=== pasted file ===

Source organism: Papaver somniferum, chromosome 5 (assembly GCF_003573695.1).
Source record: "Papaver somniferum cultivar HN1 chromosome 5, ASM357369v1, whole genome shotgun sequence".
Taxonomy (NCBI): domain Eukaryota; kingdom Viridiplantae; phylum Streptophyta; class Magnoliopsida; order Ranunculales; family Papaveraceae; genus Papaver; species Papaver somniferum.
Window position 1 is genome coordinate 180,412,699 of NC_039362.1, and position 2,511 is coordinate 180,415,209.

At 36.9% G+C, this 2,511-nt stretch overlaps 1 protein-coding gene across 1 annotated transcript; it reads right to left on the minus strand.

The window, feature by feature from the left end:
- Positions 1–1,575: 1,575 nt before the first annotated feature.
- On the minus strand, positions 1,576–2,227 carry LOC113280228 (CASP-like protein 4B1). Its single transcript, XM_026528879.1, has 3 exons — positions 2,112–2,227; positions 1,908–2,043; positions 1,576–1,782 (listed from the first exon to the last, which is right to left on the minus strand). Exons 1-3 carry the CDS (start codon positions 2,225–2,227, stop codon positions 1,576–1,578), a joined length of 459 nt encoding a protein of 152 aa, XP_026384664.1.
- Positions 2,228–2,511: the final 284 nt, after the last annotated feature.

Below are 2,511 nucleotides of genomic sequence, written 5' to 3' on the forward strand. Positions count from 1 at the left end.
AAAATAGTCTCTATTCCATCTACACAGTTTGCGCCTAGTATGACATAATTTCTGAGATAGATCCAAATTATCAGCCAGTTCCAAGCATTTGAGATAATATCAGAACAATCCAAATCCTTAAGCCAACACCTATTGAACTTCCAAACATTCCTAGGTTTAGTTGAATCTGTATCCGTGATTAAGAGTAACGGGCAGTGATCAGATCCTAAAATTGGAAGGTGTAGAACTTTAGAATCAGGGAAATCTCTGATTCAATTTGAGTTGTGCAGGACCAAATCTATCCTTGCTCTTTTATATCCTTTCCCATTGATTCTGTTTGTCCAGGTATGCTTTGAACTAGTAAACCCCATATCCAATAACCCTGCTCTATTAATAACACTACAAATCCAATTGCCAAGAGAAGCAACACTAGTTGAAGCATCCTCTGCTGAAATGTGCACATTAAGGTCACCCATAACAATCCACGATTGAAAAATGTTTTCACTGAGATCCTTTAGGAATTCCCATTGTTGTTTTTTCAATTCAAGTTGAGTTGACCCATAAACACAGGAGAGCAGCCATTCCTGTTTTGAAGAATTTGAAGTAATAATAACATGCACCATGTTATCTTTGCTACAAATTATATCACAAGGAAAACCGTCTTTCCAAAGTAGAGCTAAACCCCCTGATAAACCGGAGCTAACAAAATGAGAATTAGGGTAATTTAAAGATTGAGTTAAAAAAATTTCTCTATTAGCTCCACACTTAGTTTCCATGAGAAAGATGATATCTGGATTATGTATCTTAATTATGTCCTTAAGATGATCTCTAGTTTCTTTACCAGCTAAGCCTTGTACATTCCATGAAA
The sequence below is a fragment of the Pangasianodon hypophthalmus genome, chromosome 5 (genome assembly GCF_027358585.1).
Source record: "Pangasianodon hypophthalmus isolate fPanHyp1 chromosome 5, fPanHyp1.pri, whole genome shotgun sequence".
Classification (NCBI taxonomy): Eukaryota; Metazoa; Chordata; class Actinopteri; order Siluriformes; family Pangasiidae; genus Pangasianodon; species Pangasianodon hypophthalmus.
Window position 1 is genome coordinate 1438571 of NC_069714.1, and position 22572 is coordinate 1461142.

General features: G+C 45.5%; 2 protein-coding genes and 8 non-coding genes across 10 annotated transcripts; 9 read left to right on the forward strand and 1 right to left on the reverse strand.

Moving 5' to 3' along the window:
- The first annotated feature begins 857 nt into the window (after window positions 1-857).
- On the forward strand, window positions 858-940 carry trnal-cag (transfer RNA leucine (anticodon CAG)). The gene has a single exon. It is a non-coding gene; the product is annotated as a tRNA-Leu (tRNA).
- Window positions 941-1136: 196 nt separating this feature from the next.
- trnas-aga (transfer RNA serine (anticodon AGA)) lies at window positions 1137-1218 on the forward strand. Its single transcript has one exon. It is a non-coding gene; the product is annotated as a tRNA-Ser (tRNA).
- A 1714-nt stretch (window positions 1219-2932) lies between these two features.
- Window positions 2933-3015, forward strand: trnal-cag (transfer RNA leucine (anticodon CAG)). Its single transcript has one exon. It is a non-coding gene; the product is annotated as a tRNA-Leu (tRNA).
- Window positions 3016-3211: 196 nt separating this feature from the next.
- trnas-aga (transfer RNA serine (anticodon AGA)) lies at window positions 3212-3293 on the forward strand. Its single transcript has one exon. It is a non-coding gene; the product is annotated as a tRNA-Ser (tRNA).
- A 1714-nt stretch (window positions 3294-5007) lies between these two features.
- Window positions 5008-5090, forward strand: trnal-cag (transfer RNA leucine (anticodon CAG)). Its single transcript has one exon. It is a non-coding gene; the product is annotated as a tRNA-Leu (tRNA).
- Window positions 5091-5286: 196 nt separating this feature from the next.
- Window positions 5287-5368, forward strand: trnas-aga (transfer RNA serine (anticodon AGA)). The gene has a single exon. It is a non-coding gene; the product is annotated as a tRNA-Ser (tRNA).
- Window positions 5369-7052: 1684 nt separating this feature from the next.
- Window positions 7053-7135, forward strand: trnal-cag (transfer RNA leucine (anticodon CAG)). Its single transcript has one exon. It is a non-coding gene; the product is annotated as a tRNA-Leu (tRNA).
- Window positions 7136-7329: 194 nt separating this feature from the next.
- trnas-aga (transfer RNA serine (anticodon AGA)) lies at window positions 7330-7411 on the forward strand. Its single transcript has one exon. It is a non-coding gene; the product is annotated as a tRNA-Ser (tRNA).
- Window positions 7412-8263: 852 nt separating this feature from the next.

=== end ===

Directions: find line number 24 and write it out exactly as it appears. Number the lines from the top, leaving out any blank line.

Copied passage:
- Window positions 3016-3211: 196 nt separating this feature from the next.